Sign me up!
Debra Bowen, Secretary of State of California, spoke at UC Berkeley tonight to the Cal Berkeley Democrats in 159 Mulford. Bowen, of recent twitter fame, is in charge of elections and all voter registration in California.
She believes that voter participation is a goal that transcends partisanship, and unlike party-driven officials we witnessed in Ohio through November 4, she stands by the ideal that the more people who vote, the better. Always.
She works for open source voting software rights, so that county registrars, instead of navigating a privatized system of bids and contracts with nefarious voting machine companies, can be assured that election fairness will not be compromised.
Much of what she discussed was the importance of twittering: The transparency it brings is very important to her, and although it has occasionally conflicted with her staff and their “message unity” or whatnot, her response has been: suck it up. Yes, the internet has changed how we communicate. Therefore, it’s her staff’s job to also keep an eye on what happens on her Facebook, her Twitter, etc., and to realize that elected officials are individuals too.
Bowen served in the State Senate from 1992 to 2006, elected in the wake of a redistricting measure that finally granted women and minorities practical access to California’s elected offices. Serving alongside such distinguished women as Jackie Speier, Bowen took the lead on issues of Internet accessibility.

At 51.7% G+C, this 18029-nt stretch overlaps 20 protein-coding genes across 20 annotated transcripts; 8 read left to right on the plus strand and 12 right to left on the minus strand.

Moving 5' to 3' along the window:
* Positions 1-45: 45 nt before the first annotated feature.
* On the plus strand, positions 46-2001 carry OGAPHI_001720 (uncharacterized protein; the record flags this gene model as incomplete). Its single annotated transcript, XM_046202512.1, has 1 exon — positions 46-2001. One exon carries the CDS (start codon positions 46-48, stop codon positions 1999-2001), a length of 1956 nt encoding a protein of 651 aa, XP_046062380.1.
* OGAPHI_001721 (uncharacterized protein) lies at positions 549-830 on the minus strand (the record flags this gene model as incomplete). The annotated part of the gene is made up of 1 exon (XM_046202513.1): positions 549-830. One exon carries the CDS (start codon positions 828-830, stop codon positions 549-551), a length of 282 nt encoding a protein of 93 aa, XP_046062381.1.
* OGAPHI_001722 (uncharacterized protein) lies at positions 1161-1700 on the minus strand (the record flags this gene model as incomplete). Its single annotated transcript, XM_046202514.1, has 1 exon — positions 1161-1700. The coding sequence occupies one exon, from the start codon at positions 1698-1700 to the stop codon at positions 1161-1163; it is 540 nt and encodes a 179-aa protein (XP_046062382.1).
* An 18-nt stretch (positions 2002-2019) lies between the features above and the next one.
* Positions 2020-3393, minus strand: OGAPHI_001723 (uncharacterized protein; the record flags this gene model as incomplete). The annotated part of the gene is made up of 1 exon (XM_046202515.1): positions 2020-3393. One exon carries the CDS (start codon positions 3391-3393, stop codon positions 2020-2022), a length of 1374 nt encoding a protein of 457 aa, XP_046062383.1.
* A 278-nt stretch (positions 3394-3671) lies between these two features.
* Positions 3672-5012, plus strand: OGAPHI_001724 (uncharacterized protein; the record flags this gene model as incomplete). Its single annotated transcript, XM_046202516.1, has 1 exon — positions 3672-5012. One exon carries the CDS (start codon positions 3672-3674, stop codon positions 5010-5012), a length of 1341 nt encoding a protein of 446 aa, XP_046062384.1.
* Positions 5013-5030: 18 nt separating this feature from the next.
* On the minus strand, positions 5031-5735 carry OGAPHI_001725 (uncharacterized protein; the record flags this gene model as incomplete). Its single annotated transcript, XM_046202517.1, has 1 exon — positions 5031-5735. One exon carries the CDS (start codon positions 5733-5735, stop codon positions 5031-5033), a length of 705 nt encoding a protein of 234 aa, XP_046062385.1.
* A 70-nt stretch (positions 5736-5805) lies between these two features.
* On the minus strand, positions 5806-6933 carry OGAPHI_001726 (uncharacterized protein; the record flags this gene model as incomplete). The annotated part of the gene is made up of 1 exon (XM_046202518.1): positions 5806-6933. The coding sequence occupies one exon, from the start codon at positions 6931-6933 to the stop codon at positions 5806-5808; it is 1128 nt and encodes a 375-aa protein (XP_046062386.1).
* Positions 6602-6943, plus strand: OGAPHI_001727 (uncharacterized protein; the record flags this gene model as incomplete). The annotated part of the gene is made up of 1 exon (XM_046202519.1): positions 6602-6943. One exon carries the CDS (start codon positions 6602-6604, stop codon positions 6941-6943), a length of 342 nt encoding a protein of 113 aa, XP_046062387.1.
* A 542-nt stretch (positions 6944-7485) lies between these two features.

When asked what her plans were for the future, she spoke of her excitement that a measure to publicly finance the office of the Secretary of State would be on the same 2010 ballot on which she will seek reelection; that said, the measure would not take effect until 2014, when she is no longer in office.
And now, the breaking news: Debra Bowen (who understands that even connecting with your constituents via twitter requires that “you have to take responsibility” for your online behavior) has mentioned that she is closely following Senator Dianne Feinstein’s potential bid for governor in 2010. I asked “keeping an eye on the seat? Or on Senator Feinstein?”
Her response: “Keeping an eye on whether Dianne Feinstein…Well, if there’s a vacancy…”